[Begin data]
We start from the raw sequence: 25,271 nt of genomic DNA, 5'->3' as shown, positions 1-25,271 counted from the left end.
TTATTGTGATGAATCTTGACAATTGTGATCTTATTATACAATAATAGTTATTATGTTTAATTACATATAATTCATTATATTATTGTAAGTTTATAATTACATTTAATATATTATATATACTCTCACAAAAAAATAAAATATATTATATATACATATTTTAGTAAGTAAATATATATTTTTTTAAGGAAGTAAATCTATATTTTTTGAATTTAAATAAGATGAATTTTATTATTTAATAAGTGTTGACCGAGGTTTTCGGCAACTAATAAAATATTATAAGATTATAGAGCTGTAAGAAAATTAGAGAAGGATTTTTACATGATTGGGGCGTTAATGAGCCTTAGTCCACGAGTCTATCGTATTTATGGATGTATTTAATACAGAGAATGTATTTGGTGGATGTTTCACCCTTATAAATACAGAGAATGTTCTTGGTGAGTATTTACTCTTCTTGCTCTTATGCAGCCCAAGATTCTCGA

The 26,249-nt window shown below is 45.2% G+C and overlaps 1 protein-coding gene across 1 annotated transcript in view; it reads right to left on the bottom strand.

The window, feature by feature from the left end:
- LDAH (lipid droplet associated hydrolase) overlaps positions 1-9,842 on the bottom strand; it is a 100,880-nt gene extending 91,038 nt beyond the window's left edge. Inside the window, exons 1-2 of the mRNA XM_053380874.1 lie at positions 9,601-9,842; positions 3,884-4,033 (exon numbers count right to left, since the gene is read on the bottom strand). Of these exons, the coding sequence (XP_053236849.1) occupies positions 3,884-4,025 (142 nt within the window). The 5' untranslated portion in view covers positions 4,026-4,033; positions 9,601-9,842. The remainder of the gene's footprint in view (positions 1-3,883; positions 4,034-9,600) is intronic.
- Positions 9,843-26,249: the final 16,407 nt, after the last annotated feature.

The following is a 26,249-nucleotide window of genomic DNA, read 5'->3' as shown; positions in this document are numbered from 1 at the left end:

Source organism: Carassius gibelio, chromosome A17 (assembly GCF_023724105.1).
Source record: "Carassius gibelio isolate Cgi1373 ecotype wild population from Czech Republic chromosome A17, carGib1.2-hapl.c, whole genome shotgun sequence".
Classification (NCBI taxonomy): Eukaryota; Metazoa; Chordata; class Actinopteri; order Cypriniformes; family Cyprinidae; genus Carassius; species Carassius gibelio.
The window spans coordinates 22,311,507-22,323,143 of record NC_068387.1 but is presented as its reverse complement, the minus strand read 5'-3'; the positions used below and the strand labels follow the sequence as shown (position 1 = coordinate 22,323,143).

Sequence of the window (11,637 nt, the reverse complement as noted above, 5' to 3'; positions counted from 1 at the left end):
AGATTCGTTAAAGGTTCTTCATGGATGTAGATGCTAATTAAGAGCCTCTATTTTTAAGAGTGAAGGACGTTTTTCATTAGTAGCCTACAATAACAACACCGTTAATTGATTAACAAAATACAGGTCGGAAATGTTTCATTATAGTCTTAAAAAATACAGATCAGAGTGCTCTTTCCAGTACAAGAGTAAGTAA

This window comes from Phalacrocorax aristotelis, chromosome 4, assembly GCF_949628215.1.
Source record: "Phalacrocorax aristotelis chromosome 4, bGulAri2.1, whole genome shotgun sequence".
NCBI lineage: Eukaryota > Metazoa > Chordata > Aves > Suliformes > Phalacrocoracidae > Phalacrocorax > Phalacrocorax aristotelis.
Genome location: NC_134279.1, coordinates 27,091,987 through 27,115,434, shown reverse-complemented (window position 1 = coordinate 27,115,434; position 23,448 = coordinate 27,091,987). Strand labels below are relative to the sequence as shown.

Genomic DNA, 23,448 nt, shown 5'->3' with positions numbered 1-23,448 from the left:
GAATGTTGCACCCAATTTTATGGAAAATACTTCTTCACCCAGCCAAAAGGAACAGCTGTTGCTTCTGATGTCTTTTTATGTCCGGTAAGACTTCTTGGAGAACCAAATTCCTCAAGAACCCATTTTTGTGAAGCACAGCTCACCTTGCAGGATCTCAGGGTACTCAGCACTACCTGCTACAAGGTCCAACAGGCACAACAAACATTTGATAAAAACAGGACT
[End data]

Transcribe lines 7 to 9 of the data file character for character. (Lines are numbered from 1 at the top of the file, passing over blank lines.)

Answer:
The following is a 26,249-nucleotide window of genomic DNA, read 5'->3' as shown; positions in this document are numbered from 1 at the left end:

Source organism: Carassius gibelio, chromosome A17 (assembly GCF_023724105.1).
Source record: "Carassius gibelio isolate Cgi1373 ecotype wild population from Czech Republic chromosome A17, carGib1.2-hapl.c, whole genome shotgun sequence".